ARTICLE | doi:10.20944/preprints201810.0083.v2
Subject: Medicine & Pharmacology, Behavioral Neuroscience Keywords: immune, inflammation, natural IgM autoimmune, oxidative stress, kynurenine, schizophrenia, psychosis
Online: 8 October 2018 (13:51:40 CEST)
Schizophrenia is characterized by an interrelated activation of the immune-inflammatory response system (IRS) and the compensatory immune-regulatory reflex system (CIRS), which downregulates the IRS. Deficit schizophrenia is characterized by a deficit in natural regulatory autoimmune responses to tryptophan catabolites. The presence and correlates of IgM isotype antibodies to oxidative specific epitopes (OSEs), nitroso (NO) and nitro (NO2) adducts in schizophrenia remain unknown.This study measured IgM antibodies to malondialdehyde (MDA), azelaic acid, phosphatidylinositol, oleic acid, NO-tryptophan, NO-albumin, NO-cysteinyl and NO2-tyrosine in a sample of 80 schizophrenia patients, divided into those with and those without deficit schizophrenia, and 38 healthy controls.Deficit schizophrenia was characterized by significantly lower IgM antibody levels to all OSEs as compared with non-deficit schizophrenia and controls. Lowered IgM antibodies to MDA coupled with increased IgM levels to NO-cysteinyl and NO2-tyrosine strongly predict deficit schizophrenia versus non-deficit schizophrenia with an area under the ROC curve of 0.913. A large part of the variance (21.2 – 42.2 %) in the negative symptoms of schizophrenia and excitation is explained by IgM antibody titers to MDA (inversely) and NO-cysteinyl and/or NO2-tyrosine (both positively). Lower IgM antibodies to MDA are significantly associated with impairments in episodic memory including direct and delayed recall.These findings further indicate that deficit schizophrenia is a distinct phenotype of schizophrenia, which is characterized by lower natural IgM antibody levels to OSEs and relative increments in nitrosylation and nitration of proteins. It is concluded that deficits in lowered IgM responses to MDA and azelaic acid (part of the CIRS) attenuate the negative immune-regulatory feedback on the primary immune response and that this process may drive negative symptoms and impairments in episodic memory and thus deficit schizophrenia.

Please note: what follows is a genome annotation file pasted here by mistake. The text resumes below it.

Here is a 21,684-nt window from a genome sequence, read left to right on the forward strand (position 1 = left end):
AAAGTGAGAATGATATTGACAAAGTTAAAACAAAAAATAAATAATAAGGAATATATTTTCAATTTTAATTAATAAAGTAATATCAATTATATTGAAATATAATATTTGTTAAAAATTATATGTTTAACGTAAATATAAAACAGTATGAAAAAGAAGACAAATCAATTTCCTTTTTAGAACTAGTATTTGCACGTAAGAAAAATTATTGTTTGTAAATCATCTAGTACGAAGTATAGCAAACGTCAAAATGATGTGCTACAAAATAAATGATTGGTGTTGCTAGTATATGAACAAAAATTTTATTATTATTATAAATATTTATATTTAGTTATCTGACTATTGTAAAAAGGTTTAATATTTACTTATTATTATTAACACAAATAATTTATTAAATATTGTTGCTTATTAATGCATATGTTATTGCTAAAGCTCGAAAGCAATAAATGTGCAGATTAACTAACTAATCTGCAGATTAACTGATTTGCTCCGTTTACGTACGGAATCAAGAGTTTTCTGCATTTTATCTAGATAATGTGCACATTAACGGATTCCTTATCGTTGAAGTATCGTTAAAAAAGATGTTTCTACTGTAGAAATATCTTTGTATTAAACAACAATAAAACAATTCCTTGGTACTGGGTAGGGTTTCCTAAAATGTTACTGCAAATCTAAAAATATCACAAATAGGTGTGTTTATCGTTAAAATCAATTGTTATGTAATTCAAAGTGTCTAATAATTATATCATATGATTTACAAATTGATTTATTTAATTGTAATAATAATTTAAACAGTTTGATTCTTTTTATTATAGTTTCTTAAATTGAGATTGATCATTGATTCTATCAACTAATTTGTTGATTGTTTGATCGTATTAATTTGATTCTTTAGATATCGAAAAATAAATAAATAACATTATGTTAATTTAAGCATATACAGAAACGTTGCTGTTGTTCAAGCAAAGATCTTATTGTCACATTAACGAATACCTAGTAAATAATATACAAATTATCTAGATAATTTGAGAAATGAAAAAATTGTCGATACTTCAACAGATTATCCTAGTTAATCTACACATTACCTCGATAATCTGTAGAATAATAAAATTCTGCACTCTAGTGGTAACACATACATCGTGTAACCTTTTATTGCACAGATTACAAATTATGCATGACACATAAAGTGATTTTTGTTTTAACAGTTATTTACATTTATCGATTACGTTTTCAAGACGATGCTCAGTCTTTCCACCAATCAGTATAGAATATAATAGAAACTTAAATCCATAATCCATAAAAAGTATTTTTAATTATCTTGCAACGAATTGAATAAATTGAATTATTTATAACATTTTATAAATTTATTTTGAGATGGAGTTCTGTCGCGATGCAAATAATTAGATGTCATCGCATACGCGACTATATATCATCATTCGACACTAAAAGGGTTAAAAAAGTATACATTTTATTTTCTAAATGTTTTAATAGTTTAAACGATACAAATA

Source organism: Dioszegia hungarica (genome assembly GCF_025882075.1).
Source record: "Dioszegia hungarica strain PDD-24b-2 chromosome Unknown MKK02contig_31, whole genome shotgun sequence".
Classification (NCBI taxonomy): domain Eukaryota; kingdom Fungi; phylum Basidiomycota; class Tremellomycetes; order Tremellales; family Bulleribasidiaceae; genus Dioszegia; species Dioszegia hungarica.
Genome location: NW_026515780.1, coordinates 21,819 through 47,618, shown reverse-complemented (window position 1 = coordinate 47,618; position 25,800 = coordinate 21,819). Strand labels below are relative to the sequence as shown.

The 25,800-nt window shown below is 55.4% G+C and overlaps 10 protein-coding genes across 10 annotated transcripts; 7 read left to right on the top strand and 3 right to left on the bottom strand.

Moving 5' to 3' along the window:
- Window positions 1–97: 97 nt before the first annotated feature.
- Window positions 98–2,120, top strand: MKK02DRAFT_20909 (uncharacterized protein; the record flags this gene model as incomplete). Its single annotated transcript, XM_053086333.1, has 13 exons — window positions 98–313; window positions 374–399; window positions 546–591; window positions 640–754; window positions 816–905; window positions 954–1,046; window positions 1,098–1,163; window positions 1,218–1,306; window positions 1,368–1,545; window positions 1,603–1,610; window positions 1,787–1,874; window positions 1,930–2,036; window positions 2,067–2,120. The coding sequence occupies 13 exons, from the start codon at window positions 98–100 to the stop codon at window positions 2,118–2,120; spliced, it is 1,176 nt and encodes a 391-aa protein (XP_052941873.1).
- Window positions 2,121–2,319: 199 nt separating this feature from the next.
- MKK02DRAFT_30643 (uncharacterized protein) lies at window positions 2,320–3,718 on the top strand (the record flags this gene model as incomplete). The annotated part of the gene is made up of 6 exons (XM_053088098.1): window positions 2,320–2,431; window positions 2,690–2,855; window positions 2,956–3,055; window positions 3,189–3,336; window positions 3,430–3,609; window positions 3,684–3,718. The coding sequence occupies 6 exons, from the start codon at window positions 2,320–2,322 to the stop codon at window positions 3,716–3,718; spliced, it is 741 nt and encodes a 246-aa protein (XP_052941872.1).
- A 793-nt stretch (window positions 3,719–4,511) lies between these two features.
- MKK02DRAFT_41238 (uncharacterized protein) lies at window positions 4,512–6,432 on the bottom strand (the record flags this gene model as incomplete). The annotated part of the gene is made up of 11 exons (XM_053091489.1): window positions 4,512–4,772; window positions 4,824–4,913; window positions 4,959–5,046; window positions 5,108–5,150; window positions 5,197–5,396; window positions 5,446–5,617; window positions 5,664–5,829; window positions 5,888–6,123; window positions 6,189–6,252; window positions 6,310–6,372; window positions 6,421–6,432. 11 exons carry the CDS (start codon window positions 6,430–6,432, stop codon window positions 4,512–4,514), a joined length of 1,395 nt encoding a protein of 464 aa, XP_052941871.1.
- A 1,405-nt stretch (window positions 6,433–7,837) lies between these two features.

ARTICLE | doi:10.20944/preprints202112.0301.v1
Subject: Medicine & Pharmacology, Psychiatry & Mental Health Studies Keywords: Schizophrenia; indoleamine-dioxygenase; inflammation; neuro-immune; oxidative and nitrosative stress; biomarkers
Online: 20 December 2021 (09:56:45 CET)